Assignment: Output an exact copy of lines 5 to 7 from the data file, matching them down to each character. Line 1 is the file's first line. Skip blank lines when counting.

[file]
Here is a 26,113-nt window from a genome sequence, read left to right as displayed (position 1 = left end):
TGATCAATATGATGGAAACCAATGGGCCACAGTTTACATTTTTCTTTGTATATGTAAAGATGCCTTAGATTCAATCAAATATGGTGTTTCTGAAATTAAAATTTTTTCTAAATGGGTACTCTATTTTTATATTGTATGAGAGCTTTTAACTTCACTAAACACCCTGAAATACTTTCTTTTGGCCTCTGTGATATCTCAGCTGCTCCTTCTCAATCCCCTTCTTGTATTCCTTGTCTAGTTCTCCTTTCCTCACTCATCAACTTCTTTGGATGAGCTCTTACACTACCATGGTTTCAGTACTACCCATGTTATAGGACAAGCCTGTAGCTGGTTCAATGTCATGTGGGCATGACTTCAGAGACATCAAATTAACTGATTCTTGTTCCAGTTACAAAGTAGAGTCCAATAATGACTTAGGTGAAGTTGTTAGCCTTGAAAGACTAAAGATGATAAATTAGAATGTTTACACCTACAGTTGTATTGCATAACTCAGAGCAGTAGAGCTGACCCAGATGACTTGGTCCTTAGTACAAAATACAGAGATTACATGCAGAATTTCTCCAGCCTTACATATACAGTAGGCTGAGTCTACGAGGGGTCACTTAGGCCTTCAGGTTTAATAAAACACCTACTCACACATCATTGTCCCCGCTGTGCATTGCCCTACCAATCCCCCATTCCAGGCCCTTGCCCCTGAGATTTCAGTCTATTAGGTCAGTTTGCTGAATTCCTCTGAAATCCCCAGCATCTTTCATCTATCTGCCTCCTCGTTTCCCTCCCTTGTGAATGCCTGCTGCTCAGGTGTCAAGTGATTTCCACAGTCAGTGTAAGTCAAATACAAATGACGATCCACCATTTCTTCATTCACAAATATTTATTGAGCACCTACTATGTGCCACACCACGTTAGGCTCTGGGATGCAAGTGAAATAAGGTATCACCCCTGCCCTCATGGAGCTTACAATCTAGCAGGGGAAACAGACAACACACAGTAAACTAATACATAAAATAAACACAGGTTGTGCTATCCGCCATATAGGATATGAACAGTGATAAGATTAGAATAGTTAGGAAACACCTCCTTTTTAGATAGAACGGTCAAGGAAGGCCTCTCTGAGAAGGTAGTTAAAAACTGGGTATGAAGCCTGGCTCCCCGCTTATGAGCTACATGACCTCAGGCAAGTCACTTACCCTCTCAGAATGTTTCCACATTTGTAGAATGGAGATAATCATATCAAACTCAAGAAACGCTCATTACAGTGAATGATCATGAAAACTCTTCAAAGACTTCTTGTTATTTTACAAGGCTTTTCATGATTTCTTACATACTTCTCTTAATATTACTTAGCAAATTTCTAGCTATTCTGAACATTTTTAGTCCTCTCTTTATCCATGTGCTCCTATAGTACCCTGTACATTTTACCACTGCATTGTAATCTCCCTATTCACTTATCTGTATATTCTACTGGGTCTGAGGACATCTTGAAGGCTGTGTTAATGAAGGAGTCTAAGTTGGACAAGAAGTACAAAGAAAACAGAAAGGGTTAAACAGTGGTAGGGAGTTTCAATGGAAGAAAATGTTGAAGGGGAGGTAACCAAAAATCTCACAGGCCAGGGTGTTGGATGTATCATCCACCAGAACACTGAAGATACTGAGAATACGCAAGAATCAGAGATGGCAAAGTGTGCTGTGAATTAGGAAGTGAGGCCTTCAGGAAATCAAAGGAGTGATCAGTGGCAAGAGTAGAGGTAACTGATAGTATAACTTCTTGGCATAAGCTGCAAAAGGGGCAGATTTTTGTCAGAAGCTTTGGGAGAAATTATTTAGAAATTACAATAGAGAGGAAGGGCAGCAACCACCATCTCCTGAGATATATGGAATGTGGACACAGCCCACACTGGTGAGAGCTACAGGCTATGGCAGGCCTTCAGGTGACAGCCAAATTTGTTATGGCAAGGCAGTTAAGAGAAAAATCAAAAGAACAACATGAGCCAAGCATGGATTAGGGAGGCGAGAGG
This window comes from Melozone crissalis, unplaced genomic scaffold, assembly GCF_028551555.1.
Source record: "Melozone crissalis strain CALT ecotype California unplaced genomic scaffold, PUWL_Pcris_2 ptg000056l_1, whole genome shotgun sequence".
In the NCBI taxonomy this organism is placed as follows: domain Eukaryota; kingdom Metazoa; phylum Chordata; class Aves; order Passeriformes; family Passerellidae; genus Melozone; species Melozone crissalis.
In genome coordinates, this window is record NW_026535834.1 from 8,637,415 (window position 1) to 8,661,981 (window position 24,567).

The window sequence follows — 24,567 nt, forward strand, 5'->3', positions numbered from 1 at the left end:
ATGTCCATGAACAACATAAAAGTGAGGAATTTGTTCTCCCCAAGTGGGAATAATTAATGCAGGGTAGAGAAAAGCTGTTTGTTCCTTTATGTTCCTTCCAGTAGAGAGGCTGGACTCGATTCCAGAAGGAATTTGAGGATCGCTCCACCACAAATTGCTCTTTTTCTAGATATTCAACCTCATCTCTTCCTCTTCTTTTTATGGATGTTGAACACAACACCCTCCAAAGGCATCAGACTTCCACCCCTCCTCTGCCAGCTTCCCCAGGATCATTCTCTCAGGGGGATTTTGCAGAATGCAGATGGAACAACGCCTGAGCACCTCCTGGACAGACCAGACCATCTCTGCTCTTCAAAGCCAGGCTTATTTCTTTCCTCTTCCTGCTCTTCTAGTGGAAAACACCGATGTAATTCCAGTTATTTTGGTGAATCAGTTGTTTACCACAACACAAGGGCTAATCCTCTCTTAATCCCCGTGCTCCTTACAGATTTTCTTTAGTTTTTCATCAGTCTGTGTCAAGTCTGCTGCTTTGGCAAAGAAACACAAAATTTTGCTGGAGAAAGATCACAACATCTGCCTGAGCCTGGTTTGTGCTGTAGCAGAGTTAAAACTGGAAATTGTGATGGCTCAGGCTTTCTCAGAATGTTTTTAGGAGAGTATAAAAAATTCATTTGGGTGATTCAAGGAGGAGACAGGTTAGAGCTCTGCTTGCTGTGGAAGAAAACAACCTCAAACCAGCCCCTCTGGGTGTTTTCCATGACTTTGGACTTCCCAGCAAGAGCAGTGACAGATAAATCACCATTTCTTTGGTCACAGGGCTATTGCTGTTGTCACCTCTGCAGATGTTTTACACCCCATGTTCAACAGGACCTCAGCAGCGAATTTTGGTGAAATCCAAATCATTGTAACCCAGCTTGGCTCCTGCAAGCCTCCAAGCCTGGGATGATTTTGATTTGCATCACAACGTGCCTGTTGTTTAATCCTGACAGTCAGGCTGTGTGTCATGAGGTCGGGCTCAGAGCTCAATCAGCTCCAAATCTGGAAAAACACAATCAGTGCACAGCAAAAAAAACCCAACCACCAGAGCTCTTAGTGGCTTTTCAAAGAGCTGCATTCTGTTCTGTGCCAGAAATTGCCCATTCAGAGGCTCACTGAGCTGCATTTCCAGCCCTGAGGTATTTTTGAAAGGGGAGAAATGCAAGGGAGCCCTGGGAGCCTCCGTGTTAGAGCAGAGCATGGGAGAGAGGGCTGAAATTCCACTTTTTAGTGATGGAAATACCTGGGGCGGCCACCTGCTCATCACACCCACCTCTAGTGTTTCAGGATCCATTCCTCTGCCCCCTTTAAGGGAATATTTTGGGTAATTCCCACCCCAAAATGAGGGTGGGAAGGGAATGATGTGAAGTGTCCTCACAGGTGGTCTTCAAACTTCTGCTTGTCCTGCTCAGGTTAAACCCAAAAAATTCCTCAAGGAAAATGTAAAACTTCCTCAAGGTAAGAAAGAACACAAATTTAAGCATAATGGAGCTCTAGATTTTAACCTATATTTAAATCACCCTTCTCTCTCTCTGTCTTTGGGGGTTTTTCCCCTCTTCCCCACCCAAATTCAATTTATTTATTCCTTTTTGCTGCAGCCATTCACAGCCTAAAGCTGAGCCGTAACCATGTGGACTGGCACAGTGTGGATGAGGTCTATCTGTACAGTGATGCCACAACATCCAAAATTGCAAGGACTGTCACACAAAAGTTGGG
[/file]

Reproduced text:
In the NCBI taxonomy this organism is placed as follows: domain Eukaryota; kingdom Metazoa; phylum Chordata; class Aves; order Passeriformes; family Passerellidae; genus Melozone; species Melozone crissalis.
In genome coordinates, this window is record NW_026535834.1 from 8,637,415 (window position 1) to 8,661,981 (window position 24,567).

The window sequence follows — 24,567 nt, forward strand, 5'->3', positions numbered from 1 at the left end: